Shadowing in the OR for the 1st time...


I got the chance to shadow a general surgeon today, and it was my first time in an OR (as a ‘non-patient.’)

I literally felt like a kid in a candy store. I loved everything about it. Loved the team dynamic, loved the dance between the surgeon and her ‘2nd in command’…loved the way the surgeon is this sweet, almost timid woman who took COMPLETE and total charge of that room the moment she walked through the door…loved the artwork of the procedures she did…loved the respect everyone had for one another…loved all the sights, sounds, smells (yes, I know…) Loved seeing the entire abdominal cavity wide open from 3 feet away and realizing that I was not even CLOSE to passing out (LOL)…Even loved getting scrubs out of a vending machine.


Saw a ventral hernia repair that had complications from prior surgeries, a port removal, and a port insertion. Saw a VERY interesting interaction between an older surgeon and my surgeon…he walks into my surgeon’s OR because he was waiting for his case to be fully sedated 2 doors down…has a little small talk…then basically starts telling my surgeon how she’s doing everything wrong and if he were doing it, he’d do it “this way.” Got to see how she handled that (with respect and diplomacy, but still intimated that it was her call…thanked him for his advice, even though he was a total jerk to both her and the surgical team)…

I feel like I learned so much in 6 little hours. She’s invited me back any time. Literally said I can come every week if I want… What an incredible gift!

Since I get my MCAT scores tomorrow night, it was a wonderful distraction and a much needed motivator. I didn’t have a second to sit and wonder about that silly exam.

For what it’s worth… both my friend who is a very successful oncologist and this surgeon I shadowed today basically said the same thing about the MCAT. “Eh…everyone I knew took it at least twice.” The oncologist is in his late 40’s, has had an extremely busy solo practice for over a decade, and he actually told me he made a 26 on his first try. I was so relieved!!! It’s just comforting to know that I’m in good company if I end up doing this retake in July.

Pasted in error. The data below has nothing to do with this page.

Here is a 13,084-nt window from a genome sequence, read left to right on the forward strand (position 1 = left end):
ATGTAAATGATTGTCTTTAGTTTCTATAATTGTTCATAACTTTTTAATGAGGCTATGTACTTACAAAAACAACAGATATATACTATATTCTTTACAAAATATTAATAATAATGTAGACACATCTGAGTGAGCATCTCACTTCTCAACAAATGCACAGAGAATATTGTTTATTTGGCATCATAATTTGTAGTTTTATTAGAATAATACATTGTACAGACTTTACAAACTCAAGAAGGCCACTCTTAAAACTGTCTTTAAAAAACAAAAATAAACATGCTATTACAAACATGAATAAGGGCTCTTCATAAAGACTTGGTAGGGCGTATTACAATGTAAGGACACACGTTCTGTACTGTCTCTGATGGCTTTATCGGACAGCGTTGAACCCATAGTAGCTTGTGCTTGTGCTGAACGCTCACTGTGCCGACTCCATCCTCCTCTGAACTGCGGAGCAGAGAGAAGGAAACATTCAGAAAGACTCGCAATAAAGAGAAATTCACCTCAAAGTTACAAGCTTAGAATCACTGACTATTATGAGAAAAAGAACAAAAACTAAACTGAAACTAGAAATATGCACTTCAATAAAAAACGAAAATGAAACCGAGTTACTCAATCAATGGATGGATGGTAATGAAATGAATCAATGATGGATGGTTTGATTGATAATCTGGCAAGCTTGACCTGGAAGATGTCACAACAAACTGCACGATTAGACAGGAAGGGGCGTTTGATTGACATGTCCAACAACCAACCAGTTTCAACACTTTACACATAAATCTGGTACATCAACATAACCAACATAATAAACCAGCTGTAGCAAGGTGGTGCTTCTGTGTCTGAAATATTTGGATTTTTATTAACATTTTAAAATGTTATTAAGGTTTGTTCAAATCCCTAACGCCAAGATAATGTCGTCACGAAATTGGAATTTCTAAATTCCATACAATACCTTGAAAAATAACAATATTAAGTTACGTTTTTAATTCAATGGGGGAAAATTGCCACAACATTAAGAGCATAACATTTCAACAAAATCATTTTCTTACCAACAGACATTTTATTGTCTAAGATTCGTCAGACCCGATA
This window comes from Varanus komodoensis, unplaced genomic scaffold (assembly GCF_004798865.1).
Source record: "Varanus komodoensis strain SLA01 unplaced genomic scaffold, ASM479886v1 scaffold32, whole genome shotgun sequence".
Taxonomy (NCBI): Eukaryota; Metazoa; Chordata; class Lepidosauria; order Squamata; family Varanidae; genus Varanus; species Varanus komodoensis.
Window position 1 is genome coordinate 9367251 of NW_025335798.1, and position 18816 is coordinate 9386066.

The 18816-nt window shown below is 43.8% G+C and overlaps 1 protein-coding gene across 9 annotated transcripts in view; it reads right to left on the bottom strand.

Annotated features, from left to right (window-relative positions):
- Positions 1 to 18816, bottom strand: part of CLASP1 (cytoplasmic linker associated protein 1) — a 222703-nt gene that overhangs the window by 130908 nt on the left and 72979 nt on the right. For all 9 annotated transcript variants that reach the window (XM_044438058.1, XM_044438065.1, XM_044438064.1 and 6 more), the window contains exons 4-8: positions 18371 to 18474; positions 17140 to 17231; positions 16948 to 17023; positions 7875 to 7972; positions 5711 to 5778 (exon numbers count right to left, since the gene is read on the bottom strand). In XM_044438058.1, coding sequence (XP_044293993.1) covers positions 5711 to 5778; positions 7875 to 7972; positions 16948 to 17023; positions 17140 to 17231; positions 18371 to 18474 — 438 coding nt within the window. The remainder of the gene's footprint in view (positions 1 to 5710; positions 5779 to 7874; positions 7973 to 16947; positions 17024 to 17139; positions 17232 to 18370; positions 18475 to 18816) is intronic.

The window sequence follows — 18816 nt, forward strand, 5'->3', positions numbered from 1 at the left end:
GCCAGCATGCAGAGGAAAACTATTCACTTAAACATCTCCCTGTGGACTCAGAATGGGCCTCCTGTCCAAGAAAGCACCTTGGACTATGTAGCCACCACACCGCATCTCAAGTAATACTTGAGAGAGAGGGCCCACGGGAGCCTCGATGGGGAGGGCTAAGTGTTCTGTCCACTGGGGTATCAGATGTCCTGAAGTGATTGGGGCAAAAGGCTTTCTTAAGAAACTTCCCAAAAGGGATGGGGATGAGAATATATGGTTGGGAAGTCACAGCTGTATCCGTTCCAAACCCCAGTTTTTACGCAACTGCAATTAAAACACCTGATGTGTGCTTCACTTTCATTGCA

Seriously, folks–if you have the chance to get into a hospital during this pre-med phase, please do it! It is so motivating…so encouraging…and such a confirmation of the path you are on!

Have a good evening, friends!

That is awesome. I first saw a knee surgery a few months after my own dislocation (in highschool, a bit of a while ago) and spent the whole time alternating between “Omygosh, that’s AMAZING” and “Oh no, that is a knee, ughhhh, my knee hurts. Don’t pass out.”

Years later, I was the nerd who asked my knee surgeon if I could have a video of my surgery. He took it in stride, but told me no. In post-opp appointment he gave me photos from during surgery and spent the time explaining it in detail. We find mentors in lots of small moments like this.

I put in 40+ hours shadowing 7 different Anesthesiologists at the end of last year and I couldn’t agree more with your sentiment. I was able to see 20+ surgeries and get as many questions as I could think of answered by surgeons, anesthesia techs, nurses, orderlies, and obviously the physicians I was specifically shadowing.

The surgical services has always been where most of my interest seems to focus, and that experience just increased it. The more I learned the more I was sure that was what I wanted to do in life.

The doctors I asked about the MCAT all told me it was the hardest part of getting in, and for some of them it had been a lot of years. I too should be getting my scores tomorrow and while I feel fairly confidant about my performance, as the day gets closer I find myself more anxious about it.

And now back to making another pass on the latest revision of my PS…


I know your exact feeling! I had all of these expectations when I joined the Trauma Surgery service last year and boy it was the best thing that ever happened. I spent the day running around the hospital with a trauma pager, going to surgical clinic, observing surgeries; other days, I sat around talking with the residents and getting TONS of encouragement to continue on the journey.

Although I have some time to make a decision about which specialty I will pursue, getting glimpse into the life of a surgeon has been the best part of the pre-med journey.

BTW-you are going to get a great score tomorrow…I just know it!